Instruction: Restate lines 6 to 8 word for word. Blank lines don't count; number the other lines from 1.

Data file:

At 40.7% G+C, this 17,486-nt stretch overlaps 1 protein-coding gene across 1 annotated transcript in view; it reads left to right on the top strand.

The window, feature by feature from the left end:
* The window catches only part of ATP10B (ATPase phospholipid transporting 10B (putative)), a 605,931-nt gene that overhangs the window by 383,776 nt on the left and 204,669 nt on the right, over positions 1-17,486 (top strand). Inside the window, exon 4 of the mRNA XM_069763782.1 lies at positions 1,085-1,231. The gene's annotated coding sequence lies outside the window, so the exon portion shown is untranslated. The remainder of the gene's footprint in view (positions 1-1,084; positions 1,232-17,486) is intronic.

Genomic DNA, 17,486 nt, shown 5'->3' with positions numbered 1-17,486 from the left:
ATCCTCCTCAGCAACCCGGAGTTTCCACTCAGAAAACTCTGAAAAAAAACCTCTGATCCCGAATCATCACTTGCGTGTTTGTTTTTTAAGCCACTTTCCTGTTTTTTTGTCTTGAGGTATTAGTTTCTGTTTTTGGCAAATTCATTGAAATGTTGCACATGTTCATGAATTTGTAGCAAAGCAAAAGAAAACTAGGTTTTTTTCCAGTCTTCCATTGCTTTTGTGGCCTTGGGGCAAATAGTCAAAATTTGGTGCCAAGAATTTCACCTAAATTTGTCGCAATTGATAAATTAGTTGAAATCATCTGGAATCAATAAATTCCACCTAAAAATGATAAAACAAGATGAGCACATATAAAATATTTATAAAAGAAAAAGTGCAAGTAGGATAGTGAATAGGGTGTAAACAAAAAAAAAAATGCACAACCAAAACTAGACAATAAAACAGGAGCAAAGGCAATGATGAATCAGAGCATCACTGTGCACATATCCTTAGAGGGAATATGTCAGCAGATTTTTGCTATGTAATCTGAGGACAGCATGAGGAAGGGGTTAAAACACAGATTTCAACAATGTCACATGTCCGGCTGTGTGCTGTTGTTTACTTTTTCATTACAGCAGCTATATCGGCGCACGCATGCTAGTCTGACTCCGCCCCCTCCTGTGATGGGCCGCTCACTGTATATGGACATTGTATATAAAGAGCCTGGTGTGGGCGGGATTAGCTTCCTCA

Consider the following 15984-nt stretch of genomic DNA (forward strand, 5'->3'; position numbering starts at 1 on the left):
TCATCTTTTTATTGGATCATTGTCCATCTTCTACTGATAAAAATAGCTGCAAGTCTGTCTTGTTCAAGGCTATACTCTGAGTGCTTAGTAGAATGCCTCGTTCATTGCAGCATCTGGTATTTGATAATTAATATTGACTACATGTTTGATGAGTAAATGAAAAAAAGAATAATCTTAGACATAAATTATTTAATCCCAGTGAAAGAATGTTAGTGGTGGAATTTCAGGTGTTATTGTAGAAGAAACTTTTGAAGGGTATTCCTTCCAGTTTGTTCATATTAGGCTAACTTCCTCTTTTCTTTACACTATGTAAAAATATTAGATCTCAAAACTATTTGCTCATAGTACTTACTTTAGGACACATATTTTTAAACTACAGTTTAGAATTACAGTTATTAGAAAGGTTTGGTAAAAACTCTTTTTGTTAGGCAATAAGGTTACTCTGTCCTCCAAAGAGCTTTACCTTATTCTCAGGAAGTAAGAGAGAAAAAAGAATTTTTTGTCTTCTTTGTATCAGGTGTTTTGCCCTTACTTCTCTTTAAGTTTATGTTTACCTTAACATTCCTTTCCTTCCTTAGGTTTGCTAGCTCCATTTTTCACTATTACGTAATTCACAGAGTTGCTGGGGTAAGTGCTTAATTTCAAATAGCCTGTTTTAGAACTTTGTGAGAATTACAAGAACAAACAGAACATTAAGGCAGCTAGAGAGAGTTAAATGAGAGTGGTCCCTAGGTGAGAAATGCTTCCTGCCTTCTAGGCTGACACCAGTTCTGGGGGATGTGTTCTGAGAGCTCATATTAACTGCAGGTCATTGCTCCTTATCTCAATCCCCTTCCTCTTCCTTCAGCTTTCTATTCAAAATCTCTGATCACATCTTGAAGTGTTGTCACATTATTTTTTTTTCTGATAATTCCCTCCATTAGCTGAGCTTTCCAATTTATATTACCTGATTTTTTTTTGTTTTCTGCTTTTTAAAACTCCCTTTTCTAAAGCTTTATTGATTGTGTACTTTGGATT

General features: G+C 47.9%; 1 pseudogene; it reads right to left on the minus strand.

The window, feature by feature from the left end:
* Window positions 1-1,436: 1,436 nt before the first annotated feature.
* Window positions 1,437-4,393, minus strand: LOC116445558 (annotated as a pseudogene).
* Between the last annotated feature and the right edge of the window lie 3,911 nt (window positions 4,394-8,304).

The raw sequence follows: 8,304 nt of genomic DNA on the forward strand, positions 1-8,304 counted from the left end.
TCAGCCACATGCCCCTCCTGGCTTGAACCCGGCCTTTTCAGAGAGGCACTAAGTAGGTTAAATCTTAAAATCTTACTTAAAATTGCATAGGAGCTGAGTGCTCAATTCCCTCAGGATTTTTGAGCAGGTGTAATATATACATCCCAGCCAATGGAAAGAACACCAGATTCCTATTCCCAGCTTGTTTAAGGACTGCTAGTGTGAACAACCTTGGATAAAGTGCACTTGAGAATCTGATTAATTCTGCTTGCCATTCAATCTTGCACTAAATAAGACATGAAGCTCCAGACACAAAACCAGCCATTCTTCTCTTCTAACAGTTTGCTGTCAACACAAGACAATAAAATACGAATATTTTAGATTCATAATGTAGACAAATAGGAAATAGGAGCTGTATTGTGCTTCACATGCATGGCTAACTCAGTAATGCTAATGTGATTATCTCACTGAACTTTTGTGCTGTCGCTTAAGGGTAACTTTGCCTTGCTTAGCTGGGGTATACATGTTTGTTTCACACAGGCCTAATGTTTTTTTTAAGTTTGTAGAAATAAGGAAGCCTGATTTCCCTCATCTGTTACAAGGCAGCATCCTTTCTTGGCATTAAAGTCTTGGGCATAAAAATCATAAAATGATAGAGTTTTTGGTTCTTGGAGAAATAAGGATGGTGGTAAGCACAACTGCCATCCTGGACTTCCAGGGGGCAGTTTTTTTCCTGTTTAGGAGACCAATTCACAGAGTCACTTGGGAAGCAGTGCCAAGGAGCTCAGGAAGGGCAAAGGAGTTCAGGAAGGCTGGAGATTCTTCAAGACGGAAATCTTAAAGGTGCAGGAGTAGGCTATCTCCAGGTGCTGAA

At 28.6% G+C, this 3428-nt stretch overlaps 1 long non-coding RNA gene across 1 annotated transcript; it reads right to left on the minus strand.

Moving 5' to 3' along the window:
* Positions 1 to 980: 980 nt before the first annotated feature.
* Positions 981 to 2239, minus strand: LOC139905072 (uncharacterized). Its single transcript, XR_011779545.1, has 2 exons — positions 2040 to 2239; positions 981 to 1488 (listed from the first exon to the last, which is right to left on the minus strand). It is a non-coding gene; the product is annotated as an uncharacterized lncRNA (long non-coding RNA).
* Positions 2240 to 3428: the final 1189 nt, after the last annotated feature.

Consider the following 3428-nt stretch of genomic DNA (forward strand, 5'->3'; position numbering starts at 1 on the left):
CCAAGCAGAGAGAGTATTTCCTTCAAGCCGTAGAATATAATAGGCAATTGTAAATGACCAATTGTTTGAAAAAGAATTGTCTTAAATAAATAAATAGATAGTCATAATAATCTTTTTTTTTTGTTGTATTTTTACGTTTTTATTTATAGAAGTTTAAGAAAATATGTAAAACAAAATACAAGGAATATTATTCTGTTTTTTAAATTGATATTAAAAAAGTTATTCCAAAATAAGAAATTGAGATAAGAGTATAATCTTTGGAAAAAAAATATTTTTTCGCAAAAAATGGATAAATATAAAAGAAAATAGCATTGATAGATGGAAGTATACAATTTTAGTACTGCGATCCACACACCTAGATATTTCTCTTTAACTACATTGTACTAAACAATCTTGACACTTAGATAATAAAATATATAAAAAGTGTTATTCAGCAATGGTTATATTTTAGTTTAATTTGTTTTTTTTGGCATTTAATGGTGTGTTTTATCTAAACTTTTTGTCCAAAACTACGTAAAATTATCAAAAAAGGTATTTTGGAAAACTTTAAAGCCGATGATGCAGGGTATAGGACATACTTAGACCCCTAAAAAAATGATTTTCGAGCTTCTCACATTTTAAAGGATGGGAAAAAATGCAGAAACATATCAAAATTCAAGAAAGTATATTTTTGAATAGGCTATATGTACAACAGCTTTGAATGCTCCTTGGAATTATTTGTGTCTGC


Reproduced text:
Consider the following 15984-nt stretch of genomic DNA (forward strand, 5'->3'; position numbering starts at 1 on the left):
TCATCTTTTTATTGGATCATTGTCCATCTTCTACTGATAAAAATAGCTGCAAGTCTGTCTTGTTCAAGGCTATACTCTGAGTGCTTAGTAGAATGCCTCGTTCATTGCAGCATCTGGTATTTGATAATTAATATTGACTACATGTTTGATGAGTAAATGAAAAAAAGAATAATCTTAGACATAAATTATTTAATCCCAGTGAAAGAATGTTAGTGGTGGAATTTCAGGTGTTATTGTAGAAGAAACTTTTGAAGGGTATTCCTTCCAGTTTGTTCATATTAGGCTAACTTCCTCTTTTCTTTACACTATGTAAAAATATTAGATCTCAAAACTATTTGCTCATAGTACTTACTTTAGGACACATATTTTTAAACTACAGTTTAGAATTACAGTTATTAGAAAGGTTTGGTAAAAACTCTTTTTGTTAGGCAATAAGGTTACTCTGTCCTCCAAAGAGCTTTACCTTATTCTCAGGAAGTAAGAGAGAAAAAAGAATTTTTTGTCTTCTTTGTATCAGGTGTTTTGCCCTTACTTCTCTTTAAGTTTATGTTTACCTTAACATTCCTTTCCTTCCTTAGGTTTGCTAGCTCCATTTTTCACTATTACGTAATTCACAGAGTTGCTGGGGTAAGTGCTTAATTTCAAATAGCCTGTTTTAGAACTTTGTGAGAATTACAAGAACAAACAGAACATTAAGGCAGCTAGAGAGAGTTAAATGAGAGTGGTCCCTAGGTGAGAAATGCTTCCTGCCTTCTAGGCTGACACCAGTTCTGGGGGATGTGTTCTGAGAGCTCATATTAACTGCAGGTCATTGCTCCTTATCTCAATCCCCTTCCTCTTCCTTCAGCTTTCTATTCAAAATCTCTGATCACATCTTGAAGTGTTGTCACATTATTTTTTTTTCTGATAATTCCCTCCATTAGCTGAGCTTTCCAATTTATATTACCTGATTTTTTTTTGTTTTCTGCTTTTTAAAACTCCCTTTTCTAAAGCTTTATTGATTGTGTACTTTGGATT

General features: G+C 47.9%; 1 pseudogene; it reads right to left on the minus strand.